Zinni vs. Gentile: the counterinsurgency smackdown?
And your correspondent was there to cover it, in Portland, Oregon, which I believe to be neutral ground for COIN doctrine. I expected the main bout to be Gen. Tony “Philadelphia Kid” Zinni, taking on West Point’s favorite son, Col. Gian “COINhata” Gentile. Instead, the two Italian-American officers generally and genially agreed. Moreover, the star ...
And your correspondent was there to cover it, in Portland, Oregon, which I believe to be neutral ground for COIN doctrine.
I expected the main bout to be Gen. Tony “Philadelphia Kid” Zinni, taking on West Point’s favorite son, Col. Gian “COINhata” Gentile. Instead, the two Italian-American officers generally and genially agreed. Moreover, the star of the night was Col. Gentile, who delivered a conservative Clausewitizian talk to the crowd of awed youth, tired-looking professors, and pony-tailed older gents.
Gentile called for modesty in our goals, saying that we should “take cold showers” before we think we can change societies “through the barrel of a gun.”
Gentile, who in person seemed much calmer than some of his written commentary, argued against created a bifurcated force in which some units specialize in high-intensity warfare and others in small war stuff like counterinsurgency operations. Instead he called for a “general purpose force” that can adapt to different situations. He noted that such forces carried out successful counterinsurgency campaigns, citing the British in Malaya in the 1950s and the Americans in the Philippines half a century earlier. He also argued, less credibly to my mind, that the 4th Infantry Division, in which he was a brigade XO back in 2003-2004, did just fine back then. Readers of my book Fiasco will know that several experts, such as retired Col. Stuart Herrington, the Marine Corps, and an Army IG report disagreed with that assertion and think its approach enflamed Iraqi opposition to the U.S. presence.
Gentile bared his teeth a couple of times. He ripped the Petraeus/Mattis counterinsurgency manual, calling it “very narrowly conceived in theory and history” and “essentially a re-hash” of the American, British, and French responses to the Maoistic insurgencies of the 1950s and 1960s. He also took a pop at the work of the late John Boyd, noting that he never produced a book but more just a giant proto-PowerPoint briefing.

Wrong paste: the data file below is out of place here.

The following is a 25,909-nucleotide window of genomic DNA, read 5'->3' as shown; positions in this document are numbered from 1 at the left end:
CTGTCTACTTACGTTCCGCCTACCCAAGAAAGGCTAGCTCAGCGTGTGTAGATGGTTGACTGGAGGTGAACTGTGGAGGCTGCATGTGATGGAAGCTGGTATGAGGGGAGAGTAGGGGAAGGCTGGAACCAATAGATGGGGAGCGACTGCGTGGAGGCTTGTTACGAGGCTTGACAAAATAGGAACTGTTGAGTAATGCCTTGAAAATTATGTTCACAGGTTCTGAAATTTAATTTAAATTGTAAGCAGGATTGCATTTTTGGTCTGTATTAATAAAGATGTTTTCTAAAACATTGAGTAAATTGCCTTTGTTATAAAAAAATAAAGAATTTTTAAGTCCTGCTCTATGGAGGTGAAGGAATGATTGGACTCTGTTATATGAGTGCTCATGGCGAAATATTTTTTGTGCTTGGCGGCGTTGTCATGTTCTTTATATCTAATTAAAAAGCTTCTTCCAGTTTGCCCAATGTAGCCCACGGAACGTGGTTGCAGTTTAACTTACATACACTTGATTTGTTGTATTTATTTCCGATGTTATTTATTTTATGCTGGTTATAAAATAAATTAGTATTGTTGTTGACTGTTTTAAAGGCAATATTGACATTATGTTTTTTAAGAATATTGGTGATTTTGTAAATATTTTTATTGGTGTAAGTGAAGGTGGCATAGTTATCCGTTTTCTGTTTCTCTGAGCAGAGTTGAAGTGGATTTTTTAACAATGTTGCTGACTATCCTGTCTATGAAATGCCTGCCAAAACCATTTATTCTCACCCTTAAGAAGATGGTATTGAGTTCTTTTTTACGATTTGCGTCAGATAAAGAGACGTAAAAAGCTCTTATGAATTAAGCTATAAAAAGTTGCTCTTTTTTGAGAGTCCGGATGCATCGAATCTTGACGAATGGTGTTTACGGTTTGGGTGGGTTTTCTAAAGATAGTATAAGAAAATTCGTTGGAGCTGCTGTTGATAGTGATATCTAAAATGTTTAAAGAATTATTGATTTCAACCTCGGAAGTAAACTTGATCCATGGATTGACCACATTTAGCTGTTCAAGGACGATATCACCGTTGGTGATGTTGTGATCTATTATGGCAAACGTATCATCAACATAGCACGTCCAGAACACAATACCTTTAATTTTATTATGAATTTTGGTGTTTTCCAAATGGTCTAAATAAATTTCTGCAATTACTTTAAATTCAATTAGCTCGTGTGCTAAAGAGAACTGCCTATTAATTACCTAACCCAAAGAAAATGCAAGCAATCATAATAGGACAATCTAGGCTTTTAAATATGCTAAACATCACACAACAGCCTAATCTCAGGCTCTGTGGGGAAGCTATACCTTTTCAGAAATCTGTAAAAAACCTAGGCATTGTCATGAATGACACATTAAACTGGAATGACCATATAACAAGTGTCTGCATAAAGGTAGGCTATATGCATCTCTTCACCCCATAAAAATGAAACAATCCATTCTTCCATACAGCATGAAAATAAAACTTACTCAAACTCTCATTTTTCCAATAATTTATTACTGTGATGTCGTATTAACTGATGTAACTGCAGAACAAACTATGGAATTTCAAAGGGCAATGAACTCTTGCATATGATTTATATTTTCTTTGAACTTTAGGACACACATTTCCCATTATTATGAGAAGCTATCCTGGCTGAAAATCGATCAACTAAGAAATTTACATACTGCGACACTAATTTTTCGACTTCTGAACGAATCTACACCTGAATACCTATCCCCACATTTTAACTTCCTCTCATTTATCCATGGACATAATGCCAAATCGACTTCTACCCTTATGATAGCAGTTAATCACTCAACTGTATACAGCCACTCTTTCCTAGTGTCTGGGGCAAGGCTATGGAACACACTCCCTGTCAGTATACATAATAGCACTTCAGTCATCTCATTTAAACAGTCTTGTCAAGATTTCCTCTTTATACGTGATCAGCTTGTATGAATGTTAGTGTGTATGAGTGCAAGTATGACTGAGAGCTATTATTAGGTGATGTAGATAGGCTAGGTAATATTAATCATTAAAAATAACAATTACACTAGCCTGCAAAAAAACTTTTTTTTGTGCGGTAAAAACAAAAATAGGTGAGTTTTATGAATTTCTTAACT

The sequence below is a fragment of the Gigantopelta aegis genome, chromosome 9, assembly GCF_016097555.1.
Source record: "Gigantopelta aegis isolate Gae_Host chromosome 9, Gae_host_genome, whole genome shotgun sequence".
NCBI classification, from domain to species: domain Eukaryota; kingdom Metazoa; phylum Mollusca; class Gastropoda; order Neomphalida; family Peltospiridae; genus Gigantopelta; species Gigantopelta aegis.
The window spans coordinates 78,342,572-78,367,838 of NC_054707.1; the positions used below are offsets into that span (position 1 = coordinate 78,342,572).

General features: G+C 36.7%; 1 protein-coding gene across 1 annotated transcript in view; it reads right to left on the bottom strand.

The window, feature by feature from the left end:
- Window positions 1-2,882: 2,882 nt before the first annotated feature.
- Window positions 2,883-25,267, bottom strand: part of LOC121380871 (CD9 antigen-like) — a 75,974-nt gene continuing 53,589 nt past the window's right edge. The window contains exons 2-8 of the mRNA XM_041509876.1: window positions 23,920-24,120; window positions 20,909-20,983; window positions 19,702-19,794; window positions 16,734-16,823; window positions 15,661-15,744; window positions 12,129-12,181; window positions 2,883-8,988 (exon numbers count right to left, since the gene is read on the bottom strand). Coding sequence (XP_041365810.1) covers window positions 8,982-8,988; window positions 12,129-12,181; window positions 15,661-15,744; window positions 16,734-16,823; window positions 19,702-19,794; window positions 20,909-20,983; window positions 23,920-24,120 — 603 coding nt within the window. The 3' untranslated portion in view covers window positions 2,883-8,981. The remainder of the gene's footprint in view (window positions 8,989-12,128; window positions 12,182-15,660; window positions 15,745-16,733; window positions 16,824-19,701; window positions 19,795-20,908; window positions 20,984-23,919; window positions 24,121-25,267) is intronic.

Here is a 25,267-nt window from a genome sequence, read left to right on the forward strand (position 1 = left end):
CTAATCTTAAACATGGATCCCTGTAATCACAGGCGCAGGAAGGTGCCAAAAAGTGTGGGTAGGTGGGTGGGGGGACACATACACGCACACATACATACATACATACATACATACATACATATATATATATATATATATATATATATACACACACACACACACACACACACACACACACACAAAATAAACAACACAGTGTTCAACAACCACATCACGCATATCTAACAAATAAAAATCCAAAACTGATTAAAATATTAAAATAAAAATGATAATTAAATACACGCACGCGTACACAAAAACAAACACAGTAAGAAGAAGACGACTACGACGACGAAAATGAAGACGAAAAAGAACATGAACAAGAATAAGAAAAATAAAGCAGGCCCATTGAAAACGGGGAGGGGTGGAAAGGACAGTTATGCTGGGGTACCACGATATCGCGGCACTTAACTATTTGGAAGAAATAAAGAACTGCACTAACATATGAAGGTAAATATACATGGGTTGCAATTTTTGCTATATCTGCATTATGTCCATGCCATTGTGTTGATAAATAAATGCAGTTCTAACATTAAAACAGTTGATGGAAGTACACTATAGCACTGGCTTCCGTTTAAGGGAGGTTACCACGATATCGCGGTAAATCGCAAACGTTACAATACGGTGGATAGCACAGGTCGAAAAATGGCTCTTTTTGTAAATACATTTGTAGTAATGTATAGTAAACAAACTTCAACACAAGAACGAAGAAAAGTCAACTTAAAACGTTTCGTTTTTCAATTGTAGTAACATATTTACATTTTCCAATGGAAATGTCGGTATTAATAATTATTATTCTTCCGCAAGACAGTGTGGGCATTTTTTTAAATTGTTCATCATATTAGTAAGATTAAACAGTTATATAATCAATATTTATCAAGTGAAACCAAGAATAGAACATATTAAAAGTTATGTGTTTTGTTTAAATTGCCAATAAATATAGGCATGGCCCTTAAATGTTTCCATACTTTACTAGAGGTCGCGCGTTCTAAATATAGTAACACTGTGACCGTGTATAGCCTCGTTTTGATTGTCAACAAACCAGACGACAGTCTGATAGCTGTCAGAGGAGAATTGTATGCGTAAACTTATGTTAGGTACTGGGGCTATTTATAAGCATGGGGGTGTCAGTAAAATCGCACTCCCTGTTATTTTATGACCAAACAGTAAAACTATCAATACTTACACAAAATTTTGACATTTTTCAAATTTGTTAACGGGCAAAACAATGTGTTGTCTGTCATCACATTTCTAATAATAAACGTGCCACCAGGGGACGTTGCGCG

Two major problems I have with his talk:
- He is saying that COIN and other lesser-intensity conflict is essentially a lesser-included case. This was very much the view of the Army’s leaders in the 1990s. But several top officers in Iraq in 2007, when the U.S. military conducted a successful counterinsurgency campaign, told me that they disagree with that view, and that they think COIN is both harder and different.
- More importantly, everybody agrees that we need “an army that can learn and adapt very quickly,” as Gentile put it. The question is, how to do that?
Zinni was in the amen corner. “I think we’ve gone overboard” on counterinsurgency, he said. “We’re trying to make every Marine and soldiers a Middle Eastern expert.”
Zinni also made an interesting prediction: “Before this year is out, the Taliban will come to the table.” But he didn’t predict the outcome of such talks.
Memory of the night: One of those Jerry Garcia-lookalikes approaching General Zinni and saying, “Sir, would you sign my copy of your book?”
Also, for the record: Gentile revealed that on his last trip to France, in addition to visiting Omaha Beach, he stopped by the graves of Jim Morrison and Oscar Wilde.
Thomas E. Ricks is a former contributing editor to Foreign Policy. Twitter: @tomricks1
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